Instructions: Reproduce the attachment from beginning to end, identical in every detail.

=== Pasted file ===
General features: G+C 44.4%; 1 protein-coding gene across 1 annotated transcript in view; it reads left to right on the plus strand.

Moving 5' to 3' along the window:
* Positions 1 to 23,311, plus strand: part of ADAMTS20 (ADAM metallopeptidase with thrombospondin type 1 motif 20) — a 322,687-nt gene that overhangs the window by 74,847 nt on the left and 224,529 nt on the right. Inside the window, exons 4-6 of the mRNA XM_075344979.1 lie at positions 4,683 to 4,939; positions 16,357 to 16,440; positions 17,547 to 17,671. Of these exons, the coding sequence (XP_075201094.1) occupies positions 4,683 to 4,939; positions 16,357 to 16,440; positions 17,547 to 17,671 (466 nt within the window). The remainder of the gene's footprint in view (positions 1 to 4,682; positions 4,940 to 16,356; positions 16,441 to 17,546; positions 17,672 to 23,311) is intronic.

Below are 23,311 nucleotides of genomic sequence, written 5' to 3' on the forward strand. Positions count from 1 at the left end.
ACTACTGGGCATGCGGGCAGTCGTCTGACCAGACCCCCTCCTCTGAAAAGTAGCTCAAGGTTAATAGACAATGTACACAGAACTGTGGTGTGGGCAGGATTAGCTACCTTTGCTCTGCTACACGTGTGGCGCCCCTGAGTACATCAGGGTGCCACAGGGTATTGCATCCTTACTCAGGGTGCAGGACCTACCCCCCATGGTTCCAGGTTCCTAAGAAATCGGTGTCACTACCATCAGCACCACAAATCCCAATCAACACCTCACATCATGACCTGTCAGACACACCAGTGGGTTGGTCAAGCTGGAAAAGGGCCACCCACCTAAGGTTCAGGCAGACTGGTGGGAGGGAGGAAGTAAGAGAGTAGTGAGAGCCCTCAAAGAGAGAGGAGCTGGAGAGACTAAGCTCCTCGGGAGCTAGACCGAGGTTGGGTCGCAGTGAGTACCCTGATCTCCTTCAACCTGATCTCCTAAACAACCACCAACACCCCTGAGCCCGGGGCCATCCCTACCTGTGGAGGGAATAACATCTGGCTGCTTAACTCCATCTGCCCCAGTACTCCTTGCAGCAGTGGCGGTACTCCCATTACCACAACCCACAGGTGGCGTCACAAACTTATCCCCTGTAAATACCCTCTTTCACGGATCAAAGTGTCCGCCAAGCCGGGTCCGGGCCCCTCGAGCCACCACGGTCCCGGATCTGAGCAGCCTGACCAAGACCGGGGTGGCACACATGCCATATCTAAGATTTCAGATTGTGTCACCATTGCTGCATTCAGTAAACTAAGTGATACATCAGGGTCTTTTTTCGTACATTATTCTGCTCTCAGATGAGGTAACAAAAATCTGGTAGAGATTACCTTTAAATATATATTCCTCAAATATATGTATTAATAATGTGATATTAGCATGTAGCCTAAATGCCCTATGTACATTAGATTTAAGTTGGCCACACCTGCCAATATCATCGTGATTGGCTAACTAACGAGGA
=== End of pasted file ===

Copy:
General features: G+C 44.4%; 1 protein-coding gene across 1 annotated transcript in view; it reads left to right on the plus strand.

Moving 5' to 3' along the window:
* Positions 1 to 23,311, plus strand: part of ADAMTS20 (ADAM metallopeptidase with thrombospondin type 1 motif 20) — a 322,687-nt gene that overhangs the window by 74,847 nt on the left and 224,529 nt on the right. Inside the window, exons 4-6 of the mRNA XM_075344979.1 lie at positions 4,683 to 4,939; positions 16,357 to 16,440; positions 17,547 to 17,671. Of these exons, the coding sequence (XP_075201094.1) occupies positions 4,683 to 4,939; positions 16,357 to 16,440; positions 17,547 to 17,671 (466 nt within the window). The remainder of the gene's footprint in view (positions 1 to 4,682; positions 4,940 to 16,356; positions 16,441 to 17,546; positions 17,672 to 23,311) is intronic.

Below are 23,311 nucleotides of genomic sequence, written 5' to 3' on the forward strand. Positions count from 1 at the left end.
ACTACTGGGCATGCGGGCAGTCGTCTGACCAGACCCCCTCCTCTGAAAAGTAGCTCAAGGTTAATAGACAATGTACACAGAACTGTGGTGTGGGCAGGATTAGCTACCTTTGCTCTGCTACACGTGTGGCGCCCCTGAGTACATCAGGGTGCCACAGGGTATTGCATCCTTACTCAGGGTGCAGGACCTACCCCCCATGGTTCCAGGTTCCTAAGAAATCGGTGTCACTACCATCAGCACCACAAATCCCAATCAACACCTCACATCATGACCTGTCAGACACACCAGTGGGTTGGTCAAGCTGGAAAAGGGCCACCCACCTAAGGTTCAGGCAGACTGGTGGGAGGGAGGAAGTAAGAGAGTAGTGAGAGCCCTCAAAGAGAGAGGAGCTGGAGAGACTAAGCTCCTCGGGAGCTAGACCGAGGTTGGGTCGCAGTGAGTACCCTGATCTCCTTCAACCTGATCTCCTAAACAACCACCAACACCCCTGAGCCCGGGGCCATCCCTACCTGTGGAGGGAATAACATCTGGCTGCTTAACTCCATCTGCCCCAGTACTCCTTGCAGCAGTGGCGGTACTCCCATTACCACAACCCACAGGTGGCGTCACAAACTTATCCCCTGTAAATACCCTCTTTCACGGATCAAAGTGTCCGCCAAGCCGGGTCCGGGCCCCTCGAGCCACCACGGTCCCGGATCTGAGCAGCCTGACCAAGACCGGGGTGGCACACATGCCATATCTAAGATTTCAGATTGTGTCACCATTGCTGCATTCAGTAAACTAAGTGATACATCAGGGTCTTTTTTCGTACATTATTCTGCTCTCAGATGAGGTAACAAAAATCTGGTAGAGATTACCTTTAAATATATATTCCTCAAATATATGTATTAATAATGTGATATTAGCATGTAGCCTAAATGCCCTATGTACATTAGATTTAAGTTGGCCACACCTGCCAATATCATCGTGATTGGCTAACTAACGAGGA